This post is part of our 2023 cybersecurity predictions series.
Adrien Gendre, Chief Tech and Product Officer and cofounder at Vade
Productivity suite security will supplant email security in 2023.
“As attacks grow in number and sophistication, SMBs and MSPs will need technology that tightly integrates with modern productivity suites such as Microsoft 365 or Google Workspace and provides comprehensive threat intelligence. Unlike secure email gateways (SEGs) that separate email security from internal networks, API-based alternatives are the future of email security, Gendre says. Organizations need to be able to leverage the threat intelligence from email to protect file sharing applications and other collaborative tools like instant messaging. They also need to be able to leverage information such as user profiles, contacts, and communication patterns to defend against highly targeted attacks, such as those we’re seeing with supply-chain attacks.” SMBs and MSPs don’t have the resources to be managing different products from different companies that are managing different servers simultaneously.
Vade’s Cyber Threat Experts (CTE) team
Ransomware attacks will continue their devastation.
“Like last year, we expect ransomware attacks to get more sophisticated in terms of evading detection, adapting, and exploiting new vulnerabilities to spread. Ransomware groups like BlackCat are fine-tuning their methods.” The CTE team sees two factors maintaining the volume of ransomware attacks: Ransomware-as-a-Service (RaaS) and double extortion. RaaS is still a source of revenue and allows less skilled hackers to turn a profit. Double Extortion gives hackers leverage over their victims – ransomware groups like Hive have been targeting the healthcare sector and will likely continue to do so in 2023. The CTE team has also seen hackers favoring small-to-midsize businesses (SMBs) and managed service providers (MSPs) as targets, given the ease and efficiency of the attack, even though the payout may not be as significant as a major enterprise. All in all, what’s working for ransomware operators now is only going to grow in sophistication and popularity in 2023, as will attacks on SMBs and MSPs.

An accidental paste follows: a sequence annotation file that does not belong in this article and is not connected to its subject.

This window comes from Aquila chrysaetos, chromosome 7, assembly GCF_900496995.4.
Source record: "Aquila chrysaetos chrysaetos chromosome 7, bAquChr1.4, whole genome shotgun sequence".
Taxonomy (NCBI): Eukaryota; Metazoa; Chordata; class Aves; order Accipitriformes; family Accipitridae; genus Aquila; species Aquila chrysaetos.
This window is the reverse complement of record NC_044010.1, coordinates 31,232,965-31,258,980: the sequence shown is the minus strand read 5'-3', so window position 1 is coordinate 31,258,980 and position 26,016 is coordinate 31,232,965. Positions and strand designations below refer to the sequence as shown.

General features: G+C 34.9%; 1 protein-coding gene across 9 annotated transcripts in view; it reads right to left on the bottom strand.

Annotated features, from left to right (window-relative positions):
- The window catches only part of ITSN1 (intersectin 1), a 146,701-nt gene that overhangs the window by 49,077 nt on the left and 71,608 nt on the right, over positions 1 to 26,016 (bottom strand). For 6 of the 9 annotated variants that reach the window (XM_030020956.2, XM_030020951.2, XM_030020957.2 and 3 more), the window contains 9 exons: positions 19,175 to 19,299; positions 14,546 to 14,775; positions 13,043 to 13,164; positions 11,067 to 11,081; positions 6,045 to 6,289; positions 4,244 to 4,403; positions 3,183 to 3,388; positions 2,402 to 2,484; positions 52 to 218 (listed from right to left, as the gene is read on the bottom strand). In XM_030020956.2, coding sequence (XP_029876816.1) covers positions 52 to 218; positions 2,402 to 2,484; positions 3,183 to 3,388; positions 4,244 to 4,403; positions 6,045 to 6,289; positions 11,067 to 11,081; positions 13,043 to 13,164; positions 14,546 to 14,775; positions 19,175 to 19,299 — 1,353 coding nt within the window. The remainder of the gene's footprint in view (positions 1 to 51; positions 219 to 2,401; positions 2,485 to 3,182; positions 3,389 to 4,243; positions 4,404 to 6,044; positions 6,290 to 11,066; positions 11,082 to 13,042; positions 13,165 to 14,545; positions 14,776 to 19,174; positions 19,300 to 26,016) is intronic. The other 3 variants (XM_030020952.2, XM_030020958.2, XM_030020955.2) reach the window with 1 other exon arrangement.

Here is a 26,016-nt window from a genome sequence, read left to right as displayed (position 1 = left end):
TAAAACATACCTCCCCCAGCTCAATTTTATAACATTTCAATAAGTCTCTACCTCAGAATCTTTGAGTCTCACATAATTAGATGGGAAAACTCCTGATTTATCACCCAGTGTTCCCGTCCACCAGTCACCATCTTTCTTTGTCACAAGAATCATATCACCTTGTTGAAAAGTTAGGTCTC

Romain Basset, Director of Customer Services at Vade
Phishing attacks will target MFA and legitimate servers.
"We’ll see more phishing campaigns that are able to circumvent MFA by acting as a proxy with the real authentication system, or by tricking users who have MFA fatigue.” Basset cites the recent Uber hack as an example of how damaging MFA fatigue can be for even the largest businesses…all it takes is one click on an “approve request” button to put an entire company’s data at risk. Basset also predicts an increase in phishing campaigns that abuse legitimate services to distribute phishing links. For instance, Vade detected a phishing campaign in September that hackers conducted through Pôle Emploi, a career website operated by the French government. Threat actors found a legitimate job posting, submitted a resume with malicious links in it, and if the company conducting the recruiting clicked on those links, they were asked to disclose their Pôle Emploi credentials…which hackers could then use to steal sensitive company and personal information to launch additional attacks. Poorly written emails with sketchy addresses in the “from” field are still prevalent, but phishers are having major successes with entering networks in ways that look legitimate.
Michael Posey, Engineer at Vade
Supply-chain and hijacking techniques will increase.
“As users become more proficient at spotting and reporting common phishing scams from well-known brands, we will see hackers adjust their strategy, including impersonating suppliers or customers. I expect more supply-chain attacks and hijacking,” he says. It’s no secret that major brands like Microsoft and Facebook are impersonated by phishers every day, and as awareness and training programs become more prevalent, users are going to raise eyebrows more than they used to…that’s where phishers innovate. Instead of pretending to be Microsoft or Facebook, Posey predicts hackers will disguise themselves as a supplier or customer of the company to gain access to company networks and wreak havoc to the connected supply chains. Additionally, Posey believes hijacking attacks (where hackers use compromised accounts to join existing email communications or create new ones) will increase and enable bad actors to launch more targeted attacks than have previously been popular.